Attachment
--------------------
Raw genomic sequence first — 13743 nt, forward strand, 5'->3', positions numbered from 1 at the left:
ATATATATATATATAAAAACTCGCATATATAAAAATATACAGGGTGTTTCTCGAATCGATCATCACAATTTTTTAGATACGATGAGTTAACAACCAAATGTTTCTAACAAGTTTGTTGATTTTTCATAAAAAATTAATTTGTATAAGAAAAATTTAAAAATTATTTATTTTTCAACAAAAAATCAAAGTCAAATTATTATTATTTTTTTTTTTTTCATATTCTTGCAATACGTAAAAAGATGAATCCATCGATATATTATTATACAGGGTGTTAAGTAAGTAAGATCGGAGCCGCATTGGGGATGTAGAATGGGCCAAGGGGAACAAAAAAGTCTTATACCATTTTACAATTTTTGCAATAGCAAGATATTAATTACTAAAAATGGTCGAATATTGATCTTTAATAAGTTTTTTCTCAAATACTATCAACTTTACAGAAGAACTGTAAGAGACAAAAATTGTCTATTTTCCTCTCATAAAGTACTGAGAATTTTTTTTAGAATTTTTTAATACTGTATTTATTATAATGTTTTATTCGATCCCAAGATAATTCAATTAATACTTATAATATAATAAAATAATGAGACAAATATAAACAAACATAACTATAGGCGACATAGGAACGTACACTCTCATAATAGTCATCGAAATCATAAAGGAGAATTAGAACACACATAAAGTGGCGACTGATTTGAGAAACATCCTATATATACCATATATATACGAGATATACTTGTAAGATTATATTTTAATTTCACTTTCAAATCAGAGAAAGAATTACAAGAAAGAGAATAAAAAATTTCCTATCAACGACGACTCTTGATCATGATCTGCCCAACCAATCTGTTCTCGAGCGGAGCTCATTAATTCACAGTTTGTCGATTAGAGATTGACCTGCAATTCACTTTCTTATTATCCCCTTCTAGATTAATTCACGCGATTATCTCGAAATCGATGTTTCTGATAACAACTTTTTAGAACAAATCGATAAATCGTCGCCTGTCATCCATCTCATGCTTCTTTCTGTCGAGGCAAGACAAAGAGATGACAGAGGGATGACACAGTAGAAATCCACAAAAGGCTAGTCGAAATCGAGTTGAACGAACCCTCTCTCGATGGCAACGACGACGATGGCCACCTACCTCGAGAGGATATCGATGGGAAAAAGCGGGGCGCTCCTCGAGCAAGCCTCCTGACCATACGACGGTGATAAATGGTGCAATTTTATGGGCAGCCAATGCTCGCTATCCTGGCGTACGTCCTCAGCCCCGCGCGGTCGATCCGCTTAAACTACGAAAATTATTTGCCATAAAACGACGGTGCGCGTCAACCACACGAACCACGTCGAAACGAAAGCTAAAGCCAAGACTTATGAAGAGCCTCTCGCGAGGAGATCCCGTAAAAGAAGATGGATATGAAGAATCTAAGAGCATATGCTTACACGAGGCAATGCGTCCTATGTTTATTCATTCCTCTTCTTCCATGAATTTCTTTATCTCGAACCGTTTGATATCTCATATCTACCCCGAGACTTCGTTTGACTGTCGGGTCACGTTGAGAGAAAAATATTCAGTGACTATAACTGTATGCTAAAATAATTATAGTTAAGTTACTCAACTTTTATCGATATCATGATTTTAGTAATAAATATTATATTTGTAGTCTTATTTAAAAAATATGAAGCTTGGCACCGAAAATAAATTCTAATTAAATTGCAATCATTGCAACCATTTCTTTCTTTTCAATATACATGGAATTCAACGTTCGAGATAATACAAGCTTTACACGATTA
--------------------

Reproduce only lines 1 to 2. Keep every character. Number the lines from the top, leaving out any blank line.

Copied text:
Raw genomic sequence first — 13743 nt, forward strand, 5'->3', positions numbered from 1 at the left:
ATATATATATATATAAAAACTCGCATATATAAAAATATACAGGGTGTTTCTCGAATCGATCATCACAATTTTTTAGATACGATGAGTTAACAACCAAATGTTTCTAACAAGTTTGTTGATTTTTCATAAAAAATTAATTTGTATAAGAAAAATTTAAAAATTATTTATTTTTCAACAAAAAATCAAAGTCAAATTATTATTATTTTTTTTTTTTTCATATTCTTGCAATACGTAAAAAGATGAATCCATCGATATATTATTATACAGGGTGTTAAGTAAGTAAGATCGGAGCCGCATTGGGGATGTAGAATGGGCCAAGGGGAACAAAAAAGTCTTATACCATTTTACAATTTTTGCAATAGCAAGATATTAATTACTAAAAATGGTCGAATATTGATCTTTAATAAGTTTTTTCTCAAATACTATCAACTTTACAGAAGAACTGTAAGAGACAAAAATTGTCTATTTTCCTCTCATAAAGTACTGAGAATTTTTTTTAGAATTTTTTAATACTGTATTTATTATAATGTTTTATTCGATCCCAAGATAATTCAATTAATACTTATAATATAATAAAATAATGAGACAAATATAAACAAACATAACTATAGGCGACATAGGAACGTACACTCTCATAATAGTCATCGAAATCATAAAGGAGAATTAGAACACACATAAAGTGGCGACTGATTTGAGAAACATCCTATATATACCATATATATACGAGATATACTTGTAAGATTATATTTTAATTTCACTTTCAAATCAGAGAAAGAATTACAAGAAAGAGAATAAAAAATTTCCTATCAACGACGACTCTTGATCATGATCTGCCCAACCAATCTGTTCTCGAGCGGAGCTCATTAATTCACAGTTTGTCGATTAGAGATTGACCTGCAATTCACTTTCTTATTATCCCCTTCTAGATTAATTCACGCGATTATCTCGAAATCGATGTTTCTGATAACAACTTTTTAGAACAAATCGATAAATCGTCGCCTGTCATCCATCTCATGCTTCTTTCTGTCGAGGCAAGACAAAGAGATGACAGAGGGATGACACAGTAGAAATCCACAAAAGGCTAGTCGAAATCGAGTTGAACGAACCCTCTCTCGATGGCAACGACGACGATGGCCACCTACCTCGAGAGGATATCGATGGGAAAAAGCGGGGCGCTCCTCGAGCAAGCCTCCTGACCATACGACGGTGATAAATGGTGCAATTTTATGGGCAGCCAATGCTCGCTATCCTGGCGTACGTCCTCAGCCCCGCGCGGTCGATCCGCTTAAACTACGAAAATTATTTGCCATAAAACGACGGTGCGCGTCAACCACACGAACCACGTCGAAACGAAAGCTAAAGCCAAGACTTATGAAGAGCCTCTCGCGAGGAGATCCCGTAAAAGAAGATGGATATGAAGAATCTAAGAGCATATGCTTACACGAGGCAATGCGTCCTATGTTTATTCATTCCTCTTCTTCCATGAATTTCTTTATCTCGAACCGTTTGATATCTCATATCTACCCCGAGACTTCGTTTGACTGTCGGGTCACGTTGAGAGAAAAATATTCAGTGACTATAACTGTATGCTAAAATAATTATAGTTAAGTTACTCAACTTTTATCGATATCATGATTTTAGTAATAAATATTATATTTGTAGTCTTATTTAAAAAATATGAAGCTTGGCACCGAAAATAAATTCTAATTAAATTGCAATCATTGCAACCATTTCTTTCTTTTCAATATACATGGAATTCAACGTTCGAGATAATACAAGCTTTACACGATTA